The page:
Crash Course Astronomy: Saturn.

Crash Course Astronomy: Saturn!

Crash Course Astronomy: Saturn!

Bad Astronomy
The entire universe in blog form
May 22 2015 7:00 AM

Crash Course Astronomy: The Lord of the Rings

Saturn!
Saturn, images by Cassini, and processed by Gordan Ugarkovic. This is one of the finest astronomical images ever taken, period. Click to encronosenate.

Photo by NASA/JPL/Space Science Institute/Gordan Ugarkovic

Who out there doesn’t need a little more Saturn in their life? I can deliver.

This was a cool one to record. Even though we’d done 17 episodes before, I like to play with the format a little bit. I was a little more relaxed when we shot this, leaning back in the chair more and just having more fun with it. I hope that shows.

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I know I’ll get asked about this, so to head the question off: Yes, Saturn’s rings really are thinner to scale than paper, by a lot. I’ve done the math.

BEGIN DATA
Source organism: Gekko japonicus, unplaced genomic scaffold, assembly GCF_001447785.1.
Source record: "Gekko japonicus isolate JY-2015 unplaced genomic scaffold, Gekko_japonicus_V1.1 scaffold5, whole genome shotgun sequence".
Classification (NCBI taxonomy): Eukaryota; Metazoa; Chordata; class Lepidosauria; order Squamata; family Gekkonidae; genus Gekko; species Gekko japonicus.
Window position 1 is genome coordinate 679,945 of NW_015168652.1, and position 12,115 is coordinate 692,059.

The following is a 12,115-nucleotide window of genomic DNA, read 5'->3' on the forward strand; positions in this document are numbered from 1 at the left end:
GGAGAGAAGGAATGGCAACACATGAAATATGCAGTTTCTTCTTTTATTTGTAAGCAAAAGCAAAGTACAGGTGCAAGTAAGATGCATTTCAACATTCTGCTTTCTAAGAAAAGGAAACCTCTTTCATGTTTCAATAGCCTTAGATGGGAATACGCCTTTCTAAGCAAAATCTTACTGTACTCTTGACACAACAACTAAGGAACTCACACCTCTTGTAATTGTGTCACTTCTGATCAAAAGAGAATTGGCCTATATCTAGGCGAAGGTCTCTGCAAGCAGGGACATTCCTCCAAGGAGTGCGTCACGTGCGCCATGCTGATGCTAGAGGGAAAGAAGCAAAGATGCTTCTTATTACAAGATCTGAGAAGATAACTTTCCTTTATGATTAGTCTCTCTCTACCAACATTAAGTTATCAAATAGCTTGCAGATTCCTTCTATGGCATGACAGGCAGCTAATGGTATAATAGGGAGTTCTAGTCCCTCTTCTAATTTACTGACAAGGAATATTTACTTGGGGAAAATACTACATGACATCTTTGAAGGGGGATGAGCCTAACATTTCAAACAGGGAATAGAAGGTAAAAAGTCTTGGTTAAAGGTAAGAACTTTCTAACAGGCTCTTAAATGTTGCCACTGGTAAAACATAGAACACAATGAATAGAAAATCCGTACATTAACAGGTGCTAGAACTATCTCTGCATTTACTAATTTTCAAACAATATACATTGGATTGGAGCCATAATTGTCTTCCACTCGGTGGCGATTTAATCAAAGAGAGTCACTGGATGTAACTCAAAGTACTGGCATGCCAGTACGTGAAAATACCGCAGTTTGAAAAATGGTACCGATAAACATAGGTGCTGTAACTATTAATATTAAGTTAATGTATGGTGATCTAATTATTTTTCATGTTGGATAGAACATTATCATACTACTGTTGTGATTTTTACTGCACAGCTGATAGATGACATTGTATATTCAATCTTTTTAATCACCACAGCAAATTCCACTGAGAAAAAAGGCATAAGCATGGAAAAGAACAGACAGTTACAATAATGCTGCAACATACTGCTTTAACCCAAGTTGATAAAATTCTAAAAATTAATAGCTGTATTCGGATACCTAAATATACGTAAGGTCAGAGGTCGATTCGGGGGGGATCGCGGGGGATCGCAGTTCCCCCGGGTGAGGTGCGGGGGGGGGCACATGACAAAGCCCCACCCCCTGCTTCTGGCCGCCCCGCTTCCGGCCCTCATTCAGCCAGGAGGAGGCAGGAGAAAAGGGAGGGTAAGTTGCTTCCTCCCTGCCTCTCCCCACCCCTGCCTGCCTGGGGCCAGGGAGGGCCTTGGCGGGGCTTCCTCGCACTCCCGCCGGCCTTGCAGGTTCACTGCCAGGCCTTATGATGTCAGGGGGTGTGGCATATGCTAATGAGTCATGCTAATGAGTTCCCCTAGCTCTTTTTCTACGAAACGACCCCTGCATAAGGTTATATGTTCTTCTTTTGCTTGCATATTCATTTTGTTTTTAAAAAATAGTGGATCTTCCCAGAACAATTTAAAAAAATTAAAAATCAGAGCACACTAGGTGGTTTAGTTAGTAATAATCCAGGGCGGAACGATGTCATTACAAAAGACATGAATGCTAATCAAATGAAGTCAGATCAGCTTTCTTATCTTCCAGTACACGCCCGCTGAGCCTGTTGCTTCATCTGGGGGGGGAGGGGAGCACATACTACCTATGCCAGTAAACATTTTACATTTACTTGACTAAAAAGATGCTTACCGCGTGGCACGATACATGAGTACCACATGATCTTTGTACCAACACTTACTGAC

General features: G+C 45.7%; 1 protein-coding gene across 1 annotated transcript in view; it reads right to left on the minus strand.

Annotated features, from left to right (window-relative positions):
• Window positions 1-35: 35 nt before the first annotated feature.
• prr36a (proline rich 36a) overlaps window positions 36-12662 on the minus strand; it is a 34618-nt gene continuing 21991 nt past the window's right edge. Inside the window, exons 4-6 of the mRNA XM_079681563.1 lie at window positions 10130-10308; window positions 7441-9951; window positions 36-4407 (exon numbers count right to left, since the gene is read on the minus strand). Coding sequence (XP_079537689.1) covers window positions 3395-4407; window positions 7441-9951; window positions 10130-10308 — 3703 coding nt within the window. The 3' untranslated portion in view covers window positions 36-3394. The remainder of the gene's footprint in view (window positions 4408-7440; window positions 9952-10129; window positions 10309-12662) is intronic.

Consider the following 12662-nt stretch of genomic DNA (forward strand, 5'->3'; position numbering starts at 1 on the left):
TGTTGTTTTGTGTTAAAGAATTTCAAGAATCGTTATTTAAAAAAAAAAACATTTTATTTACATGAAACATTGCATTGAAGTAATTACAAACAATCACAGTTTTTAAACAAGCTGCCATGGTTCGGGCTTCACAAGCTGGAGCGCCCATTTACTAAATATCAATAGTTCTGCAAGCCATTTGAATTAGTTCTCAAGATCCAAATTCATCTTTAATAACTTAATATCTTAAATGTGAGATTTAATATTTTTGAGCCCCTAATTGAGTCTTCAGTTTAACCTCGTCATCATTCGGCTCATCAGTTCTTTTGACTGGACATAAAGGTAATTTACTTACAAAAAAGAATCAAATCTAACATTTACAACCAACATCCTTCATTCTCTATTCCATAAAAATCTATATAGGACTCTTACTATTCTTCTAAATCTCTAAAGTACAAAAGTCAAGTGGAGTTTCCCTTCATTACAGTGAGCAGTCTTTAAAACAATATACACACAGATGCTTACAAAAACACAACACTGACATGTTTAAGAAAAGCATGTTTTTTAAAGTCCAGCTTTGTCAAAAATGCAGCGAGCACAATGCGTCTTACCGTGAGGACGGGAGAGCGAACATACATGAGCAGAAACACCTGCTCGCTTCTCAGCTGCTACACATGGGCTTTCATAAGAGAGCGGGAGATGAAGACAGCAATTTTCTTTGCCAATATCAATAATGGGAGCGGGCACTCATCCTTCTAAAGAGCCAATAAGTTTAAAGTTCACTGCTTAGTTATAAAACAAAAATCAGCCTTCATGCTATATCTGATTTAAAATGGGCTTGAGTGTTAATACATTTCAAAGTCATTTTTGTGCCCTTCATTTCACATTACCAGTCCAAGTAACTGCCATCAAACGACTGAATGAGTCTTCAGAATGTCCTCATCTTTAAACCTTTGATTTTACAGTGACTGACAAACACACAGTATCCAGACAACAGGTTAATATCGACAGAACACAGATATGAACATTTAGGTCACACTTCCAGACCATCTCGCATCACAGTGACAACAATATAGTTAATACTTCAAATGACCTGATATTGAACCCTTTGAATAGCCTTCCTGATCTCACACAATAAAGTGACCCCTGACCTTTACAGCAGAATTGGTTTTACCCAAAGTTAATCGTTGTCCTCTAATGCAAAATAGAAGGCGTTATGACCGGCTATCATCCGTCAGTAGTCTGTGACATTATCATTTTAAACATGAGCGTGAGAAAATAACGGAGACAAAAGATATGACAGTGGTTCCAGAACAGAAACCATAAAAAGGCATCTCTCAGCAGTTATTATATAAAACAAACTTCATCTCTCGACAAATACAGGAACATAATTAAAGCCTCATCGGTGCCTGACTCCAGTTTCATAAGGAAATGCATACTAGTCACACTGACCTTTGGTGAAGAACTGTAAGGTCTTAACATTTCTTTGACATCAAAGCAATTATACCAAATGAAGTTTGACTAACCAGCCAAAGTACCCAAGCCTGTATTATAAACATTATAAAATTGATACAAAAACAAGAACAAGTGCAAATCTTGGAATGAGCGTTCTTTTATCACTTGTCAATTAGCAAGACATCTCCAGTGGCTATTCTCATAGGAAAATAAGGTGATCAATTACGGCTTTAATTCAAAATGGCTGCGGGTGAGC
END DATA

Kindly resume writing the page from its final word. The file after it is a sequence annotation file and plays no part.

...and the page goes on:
For clarity, I’ll note that there are places where Saturn’s rings are thicker than 10 meters; they range up to a kilometer thick in some regions. But bear in mind that’s still compared to their 300,000 km diameter! That’s a heckuva ratio.

Phil Plait Phil Plait

Phil Plait writes Slate’s Bad Astronomy blog and is an astronomer, public speaker, science evangelizer, and author of Death From the Skies!  

And why not: Here’s an article I wrote about what would happen if Saturn made a close approach to Earth, inspired by a very cool video showing what it would look like. You’ll like it.

As for Saturn itself, now is a great time to go out and see it. By a funny coincidence, Saturn is at opposition tonight: That means it’s opposite the Sun in the sky, rising at sunset and setting at sunrise. It’s up all night, and that also means it’s as close to Earth as it will get for the year (about 1.34 billion km). If you want to see the planet for yourself—and oh my, yes you do—the next few weeks are the best time to do it.

Find a local observatory or nearby astronomy club; I imagine they’ll have viewings. I expect some people will be thinking of buying a telescope, too, so read this first!

Saturn through a telescope can be literally life-changing. It changed mine, and it’s done so for others. Go look.